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RE: ACTION-893: Start putting together a set of guidelines that could help address the security issues triggered by links rewriting.

From: Rotan Hanrahan <rotan.hanrahan@mobileaware.com>
Date: Sat, 17 Jan 2009 14:46:39 +0000
To: Tom Hume <Tom.Hume@futureplatforms.com>, Mobile Web Best Practices Working Group WG <public-bpwg@w3.org>
Message-ID: <90AC7BC6-C4CB-4535-AA4B-977508451CAF@mimectl>
Tom said:

> I'd also venture that if this discussion is around transcoding of 
> existing web services, and particularly long-tail web services, then 
> any solution which implies providers of web services have to do some 
> work (e.g. by detecting Via headers and responding with 406 codes, 
> which I think has been suggested previously) isn't appropriate IMHO.

I think perhaps we might need to consider the Web in two forms, and suggest different strategies appropriately: those sites that are legacy (or wish to appear as legacy) that can (or will) make *no* attempt to give guidance to intermediaries, and those sites that are willing and able to provide such guidance.

In particular, the absense of specific headers (e.g. the "no transform" of which we have heard much) cannot be assumed to be because the site is proactively giving permission for transformation. It's just a legacy site, it never anticipated the need to do so, and it therefore isn't doing so.

I wonder if there might be a mechanism by which a CT intermediary would be able to distinguish between a legacy site (either inherently old, or merely using outdated technology) and a more advanced site. If a CT were to observe the absence of no-transform on a more advanced site, it would be reasonable to conclude that the site is giving permission. Conversely, the absence of no-transform on an assumed legacy site could suggest to the CT that it should apply heuristics appropriate to legacy sites.

In effect, there could be an unavoidable two-tier Web: pre-CT and post-CT.

So, as Tom says, requiring providers to "do some work" would not be appropriate for legacy sites, but you could give such guidance if you had already found a way to identify more advanced sites, such as those that are mobile aware (*) and thus in a better position to either do adaptation themselves or offer guidance to intermediaries. In effect, the best practice could be stated as: "if your site is already tailored for mobile, or intends to encourage mobile access via intermediate CT, then take proactive steps to make this known using 'some-magic'."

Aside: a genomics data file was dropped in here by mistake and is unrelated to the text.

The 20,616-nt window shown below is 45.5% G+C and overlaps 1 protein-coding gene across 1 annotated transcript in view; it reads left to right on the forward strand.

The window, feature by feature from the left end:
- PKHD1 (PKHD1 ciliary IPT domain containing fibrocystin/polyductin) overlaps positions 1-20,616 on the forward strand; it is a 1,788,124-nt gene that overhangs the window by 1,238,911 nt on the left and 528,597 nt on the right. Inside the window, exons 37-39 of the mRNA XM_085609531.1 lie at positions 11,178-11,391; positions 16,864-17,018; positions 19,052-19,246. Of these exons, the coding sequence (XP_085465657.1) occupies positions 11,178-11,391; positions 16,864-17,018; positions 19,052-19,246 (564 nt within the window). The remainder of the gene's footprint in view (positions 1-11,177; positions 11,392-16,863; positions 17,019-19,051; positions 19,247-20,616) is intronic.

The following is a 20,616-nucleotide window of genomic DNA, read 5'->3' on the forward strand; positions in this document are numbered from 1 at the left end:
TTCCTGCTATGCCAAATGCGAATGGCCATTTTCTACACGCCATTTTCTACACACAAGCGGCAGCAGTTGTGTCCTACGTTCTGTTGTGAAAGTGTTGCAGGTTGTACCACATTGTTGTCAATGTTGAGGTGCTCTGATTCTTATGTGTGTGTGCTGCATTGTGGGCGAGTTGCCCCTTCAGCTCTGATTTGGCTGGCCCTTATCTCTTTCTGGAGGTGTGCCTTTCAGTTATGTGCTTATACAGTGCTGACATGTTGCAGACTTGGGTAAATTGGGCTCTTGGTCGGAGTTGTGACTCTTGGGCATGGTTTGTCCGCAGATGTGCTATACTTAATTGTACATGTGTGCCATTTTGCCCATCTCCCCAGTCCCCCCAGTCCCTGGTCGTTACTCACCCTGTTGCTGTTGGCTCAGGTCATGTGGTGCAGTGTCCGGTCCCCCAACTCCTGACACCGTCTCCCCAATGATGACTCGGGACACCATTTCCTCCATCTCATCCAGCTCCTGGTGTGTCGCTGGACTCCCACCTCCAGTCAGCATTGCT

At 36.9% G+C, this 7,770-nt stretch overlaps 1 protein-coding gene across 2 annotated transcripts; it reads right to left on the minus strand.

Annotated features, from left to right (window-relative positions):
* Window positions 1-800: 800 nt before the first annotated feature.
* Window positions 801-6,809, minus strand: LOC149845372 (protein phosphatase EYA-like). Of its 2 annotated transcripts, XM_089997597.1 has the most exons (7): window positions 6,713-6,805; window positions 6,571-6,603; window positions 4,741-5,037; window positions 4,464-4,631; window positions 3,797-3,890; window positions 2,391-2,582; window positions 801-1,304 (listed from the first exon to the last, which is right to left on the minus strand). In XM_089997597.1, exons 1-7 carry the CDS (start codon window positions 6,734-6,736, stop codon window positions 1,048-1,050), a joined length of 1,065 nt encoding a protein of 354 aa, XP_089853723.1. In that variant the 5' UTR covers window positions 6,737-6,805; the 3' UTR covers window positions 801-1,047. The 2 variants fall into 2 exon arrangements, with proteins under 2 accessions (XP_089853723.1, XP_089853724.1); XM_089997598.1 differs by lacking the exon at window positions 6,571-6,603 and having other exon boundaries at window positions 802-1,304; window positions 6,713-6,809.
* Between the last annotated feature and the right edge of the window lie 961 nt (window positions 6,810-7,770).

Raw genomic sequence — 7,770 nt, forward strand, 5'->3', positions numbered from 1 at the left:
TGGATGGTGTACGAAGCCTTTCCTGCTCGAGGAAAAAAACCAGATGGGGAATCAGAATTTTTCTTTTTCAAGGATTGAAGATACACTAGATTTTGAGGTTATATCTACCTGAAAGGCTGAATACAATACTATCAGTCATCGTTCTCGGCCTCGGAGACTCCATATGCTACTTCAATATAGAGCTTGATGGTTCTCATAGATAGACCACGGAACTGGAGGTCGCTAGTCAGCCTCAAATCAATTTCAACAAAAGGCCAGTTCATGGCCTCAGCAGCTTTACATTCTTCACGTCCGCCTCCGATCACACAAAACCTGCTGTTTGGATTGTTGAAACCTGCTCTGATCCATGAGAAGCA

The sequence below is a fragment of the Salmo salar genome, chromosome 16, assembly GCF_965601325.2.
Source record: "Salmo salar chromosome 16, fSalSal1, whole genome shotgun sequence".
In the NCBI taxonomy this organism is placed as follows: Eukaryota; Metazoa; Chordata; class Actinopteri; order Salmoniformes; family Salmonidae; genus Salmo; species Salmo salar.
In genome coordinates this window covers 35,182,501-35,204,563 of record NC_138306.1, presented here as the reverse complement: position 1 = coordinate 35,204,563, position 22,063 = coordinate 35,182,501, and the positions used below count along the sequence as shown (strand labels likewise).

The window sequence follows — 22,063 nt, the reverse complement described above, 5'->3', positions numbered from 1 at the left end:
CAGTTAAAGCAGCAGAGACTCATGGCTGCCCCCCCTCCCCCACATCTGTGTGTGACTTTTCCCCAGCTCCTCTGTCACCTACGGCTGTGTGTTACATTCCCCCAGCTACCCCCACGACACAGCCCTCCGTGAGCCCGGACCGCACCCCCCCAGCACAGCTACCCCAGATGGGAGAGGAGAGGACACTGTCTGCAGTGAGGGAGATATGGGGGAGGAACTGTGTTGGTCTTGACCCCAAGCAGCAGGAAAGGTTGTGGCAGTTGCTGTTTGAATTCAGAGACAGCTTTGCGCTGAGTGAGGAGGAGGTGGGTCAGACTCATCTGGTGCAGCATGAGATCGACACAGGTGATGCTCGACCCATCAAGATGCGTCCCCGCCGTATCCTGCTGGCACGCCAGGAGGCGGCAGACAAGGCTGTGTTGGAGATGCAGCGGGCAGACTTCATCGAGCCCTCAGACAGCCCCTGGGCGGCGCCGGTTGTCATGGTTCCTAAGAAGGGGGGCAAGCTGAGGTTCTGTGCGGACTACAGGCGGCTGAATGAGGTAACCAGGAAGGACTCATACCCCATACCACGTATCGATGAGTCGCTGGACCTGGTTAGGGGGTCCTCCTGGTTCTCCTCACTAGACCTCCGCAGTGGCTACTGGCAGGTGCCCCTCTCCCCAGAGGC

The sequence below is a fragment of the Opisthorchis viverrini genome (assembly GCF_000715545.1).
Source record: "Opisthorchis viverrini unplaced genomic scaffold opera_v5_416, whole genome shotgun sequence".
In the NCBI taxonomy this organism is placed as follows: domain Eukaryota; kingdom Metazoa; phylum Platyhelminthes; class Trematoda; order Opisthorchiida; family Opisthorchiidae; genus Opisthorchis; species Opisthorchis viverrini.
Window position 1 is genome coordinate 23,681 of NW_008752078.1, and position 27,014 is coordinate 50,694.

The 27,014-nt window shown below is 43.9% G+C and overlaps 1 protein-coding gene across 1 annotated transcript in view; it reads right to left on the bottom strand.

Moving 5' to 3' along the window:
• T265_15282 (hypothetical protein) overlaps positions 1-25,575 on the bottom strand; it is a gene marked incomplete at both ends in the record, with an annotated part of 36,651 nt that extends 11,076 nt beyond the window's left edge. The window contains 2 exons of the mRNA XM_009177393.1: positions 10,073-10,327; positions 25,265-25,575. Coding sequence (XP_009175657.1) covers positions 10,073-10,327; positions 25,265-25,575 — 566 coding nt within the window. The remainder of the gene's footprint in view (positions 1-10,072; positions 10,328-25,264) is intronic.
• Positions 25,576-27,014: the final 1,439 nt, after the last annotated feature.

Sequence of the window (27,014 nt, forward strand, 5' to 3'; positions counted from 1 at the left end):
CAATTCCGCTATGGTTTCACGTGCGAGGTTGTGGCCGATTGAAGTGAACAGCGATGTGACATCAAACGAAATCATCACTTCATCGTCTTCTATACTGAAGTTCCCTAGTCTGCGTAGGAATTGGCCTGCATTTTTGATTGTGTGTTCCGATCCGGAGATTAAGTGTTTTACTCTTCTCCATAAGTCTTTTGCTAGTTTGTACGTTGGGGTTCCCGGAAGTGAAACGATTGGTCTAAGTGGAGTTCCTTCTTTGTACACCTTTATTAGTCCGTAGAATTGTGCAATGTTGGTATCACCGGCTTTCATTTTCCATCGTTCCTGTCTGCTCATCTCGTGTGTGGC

If, for example, I knew that CT universally adopted a specific technique (e.g. a custom header in every request) that could be used to declare "I am an adaptive site and will include additional headers as needed to give guidance to intermediaries" then you can be certain that the next update of our products would have that behaviour. Though first of all, it would make life a lot easier if the User Agent header was not being faked, though I admit that if the CTs were to agree a universal means of conveying the original UA/Accepts data in their requests, then adaptive sites could at least work in partnership with the CTs rather than being at odds with them.

It's just a thought.

---Rotan.

(*) You can see how my company got its name...




From: Tom Hume
Sent: Sat 17/01/2009 11:19
To: Mobile Web Best Practices Working Group WG
Subject: Re: ACTION-893: Start putting together a set of guidelines that could help address the security issues triggered by links rewriting.


Rob

Your points re operational procedures are true... but don't they  
nevertheless introduce risk to content providers wishing to ensure  
security? If I set up a secure service that isn't transcoded, I know  
that communications between client and server are secure. If it's  
transcoded (which it may be by a large number of operators worldwide)  
I'm suddenly dependent on the operational procedures and integrity of  
all these operators. I'd be surprised if I, as a content provider, was  
able to evaluate these.

A similar point exists re software audit; are we expecting or  
mandating transcoder deployments to have gone through such an audit,  
and publish its details publicly? Unless such an audit is visible it's  
probably of little comfort.

(5) seems to be getting into the business of specifying the internal  
operations of transcoders, something we've so far shied away from  
doing (though I can see that this issue may be serious enough to start  
justifying this).

(6) seems similar, and (rightly) introduces a load of new  
responsibilities for transcoder deployments. If we're to use this as  
the basis for meaningful, testable guidelines (as the rest of the CT  
doc) then we'll need to get very specific on the details of what  
managing browser sessions entails - particularly given the fact that  
some sites deliberately share cookies, whilst others mustn't. For  
instance, as fred.futureplatforms.com I might set a cookie  
for .futureplatforms.com and expect ginger.futureplatforms.com to use